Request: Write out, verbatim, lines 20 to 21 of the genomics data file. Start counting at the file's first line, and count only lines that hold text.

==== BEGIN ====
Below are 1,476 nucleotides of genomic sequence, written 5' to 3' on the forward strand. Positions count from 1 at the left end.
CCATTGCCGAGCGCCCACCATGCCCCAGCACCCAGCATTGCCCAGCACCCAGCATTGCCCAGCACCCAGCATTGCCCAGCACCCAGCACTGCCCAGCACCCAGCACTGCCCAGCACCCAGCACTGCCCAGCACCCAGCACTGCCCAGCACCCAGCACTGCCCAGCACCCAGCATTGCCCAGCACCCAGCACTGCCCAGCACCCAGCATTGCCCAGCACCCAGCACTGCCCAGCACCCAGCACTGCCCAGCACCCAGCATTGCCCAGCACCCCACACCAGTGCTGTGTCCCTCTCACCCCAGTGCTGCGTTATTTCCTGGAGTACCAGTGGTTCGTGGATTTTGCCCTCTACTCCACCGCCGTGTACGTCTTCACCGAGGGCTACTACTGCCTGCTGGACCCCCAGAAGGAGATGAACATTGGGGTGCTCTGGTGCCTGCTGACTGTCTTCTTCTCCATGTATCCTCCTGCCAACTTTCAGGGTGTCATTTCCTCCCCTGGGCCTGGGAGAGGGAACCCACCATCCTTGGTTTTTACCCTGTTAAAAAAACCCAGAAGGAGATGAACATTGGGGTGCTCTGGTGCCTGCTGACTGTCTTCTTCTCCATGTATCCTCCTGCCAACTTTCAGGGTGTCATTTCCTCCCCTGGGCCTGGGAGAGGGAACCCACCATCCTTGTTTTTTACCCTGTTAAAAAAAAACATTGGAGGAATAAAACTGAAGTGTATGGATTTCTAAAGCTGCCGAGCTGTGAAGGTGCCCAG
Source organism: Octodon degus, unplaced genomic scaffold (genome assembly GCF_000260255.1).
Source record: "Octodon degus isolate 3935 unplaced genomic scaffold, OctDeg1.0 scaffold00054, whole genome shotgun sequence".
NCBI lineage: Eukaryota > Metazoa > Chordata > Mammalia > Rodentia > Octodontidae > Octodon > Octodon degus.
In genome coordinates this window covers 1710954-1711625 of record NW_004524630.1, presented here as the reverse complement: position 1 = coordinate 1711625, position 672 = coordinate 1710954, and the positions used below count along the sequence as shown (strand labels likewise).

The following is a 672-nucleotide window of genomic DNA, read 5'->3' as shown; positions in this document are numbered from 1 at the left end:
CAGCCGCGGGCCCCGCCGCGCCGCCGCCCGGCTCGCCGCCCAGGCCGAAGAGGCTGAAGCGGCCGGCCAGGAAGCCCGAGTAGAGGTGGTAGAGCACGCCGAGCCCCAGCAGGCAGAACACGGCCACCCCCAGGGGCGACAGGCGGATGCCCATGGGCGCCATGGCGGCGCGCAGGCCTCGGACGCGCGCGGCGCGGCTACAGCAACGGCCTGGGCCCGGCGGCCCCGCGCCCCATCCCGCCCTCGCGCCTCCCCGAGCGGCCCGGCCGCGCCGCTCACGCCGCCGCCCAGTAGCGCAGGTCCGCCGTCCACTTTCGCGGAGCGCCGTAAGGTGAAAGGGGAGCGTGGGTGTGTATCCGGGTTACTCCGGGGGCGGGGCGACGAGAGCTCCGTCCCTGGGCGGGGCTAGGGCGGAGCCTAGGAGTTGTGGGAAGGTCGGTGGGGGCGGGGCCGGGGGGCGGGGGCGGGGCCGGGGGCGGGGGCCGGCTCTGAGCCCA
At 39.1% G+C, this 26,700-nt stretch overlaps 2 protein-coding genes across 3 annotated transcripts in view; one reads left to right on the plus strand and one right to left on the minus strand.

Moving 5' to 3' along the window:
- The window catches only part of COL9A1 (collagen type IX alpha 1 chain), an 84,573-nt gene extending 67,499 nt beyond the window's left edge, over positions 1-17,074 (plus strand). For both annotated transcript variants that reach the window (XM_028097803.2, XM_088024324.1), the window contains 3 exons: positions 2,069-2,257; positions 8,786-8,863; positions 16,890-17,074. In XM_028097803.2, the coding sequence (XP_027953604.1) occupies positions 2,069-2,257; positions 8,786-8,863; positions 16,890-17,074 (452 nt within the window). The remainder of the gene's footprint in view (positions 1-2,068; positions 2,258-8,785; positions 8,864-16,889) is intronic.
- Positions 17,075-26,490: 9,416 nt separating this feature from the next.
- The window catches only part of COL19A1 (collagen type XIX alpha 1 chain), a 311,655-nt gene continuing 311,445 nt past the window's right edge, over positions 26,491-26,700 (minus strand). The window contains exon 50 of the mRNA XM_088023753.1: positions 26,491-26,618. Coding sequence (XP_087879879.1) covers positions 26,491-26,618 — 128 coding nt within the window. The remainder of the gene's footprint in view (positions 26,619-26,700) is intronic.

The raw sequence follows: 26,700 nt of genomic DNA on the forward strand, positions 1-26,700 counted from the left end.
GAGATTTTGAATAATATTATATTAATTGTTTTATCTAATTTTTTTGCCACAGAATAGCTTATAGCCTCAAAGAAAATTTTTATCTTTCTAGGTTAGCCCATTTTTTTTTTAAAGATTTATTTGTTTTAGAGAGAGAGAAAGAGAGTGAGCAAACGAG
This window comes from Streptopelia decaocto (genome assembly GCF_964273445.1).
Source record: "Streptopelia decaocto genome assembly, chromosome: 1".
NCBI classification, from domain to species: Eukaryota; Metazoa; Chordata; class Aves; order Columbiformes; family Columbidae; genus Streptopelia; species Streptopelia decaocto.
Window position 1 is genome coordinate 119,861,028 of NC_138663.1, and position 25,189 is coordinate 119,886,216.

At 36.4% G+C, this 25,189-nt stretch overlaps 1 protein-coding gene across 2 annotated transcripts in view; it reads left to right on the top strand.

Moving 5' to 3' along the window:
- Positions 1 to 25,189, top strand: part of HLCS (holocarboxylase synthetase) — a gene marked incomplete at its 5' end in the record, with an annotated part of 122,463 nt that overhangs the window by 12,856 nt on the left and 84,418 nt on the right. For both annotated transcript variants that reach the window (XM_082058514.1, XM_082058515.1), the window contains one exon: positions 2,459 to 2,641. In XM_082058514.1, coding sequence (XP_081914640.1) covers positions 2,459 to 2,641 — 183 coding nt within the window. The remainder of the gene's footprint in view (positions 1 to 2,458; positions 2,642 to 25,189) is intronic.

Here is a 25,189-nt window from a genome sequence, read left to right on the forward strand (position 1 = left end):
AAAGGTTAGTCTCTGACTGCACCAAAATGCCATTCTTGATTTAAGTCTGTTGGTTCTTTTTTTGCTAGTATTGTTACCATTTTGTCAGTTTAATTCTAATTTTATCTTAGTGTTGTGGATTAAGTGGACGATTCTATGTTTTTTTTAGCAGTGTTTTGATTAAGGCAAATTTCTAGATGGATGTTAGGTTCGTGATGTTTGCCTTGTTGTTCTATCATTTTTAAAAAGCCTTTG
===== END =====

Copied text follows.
At 36.4% G+C, this 25,189-nt stretch overlaps 1 protein-coding gene across 2 annotated transcripts in view; it reads left to right on the top strand.

Moving 5' to 3' along the window: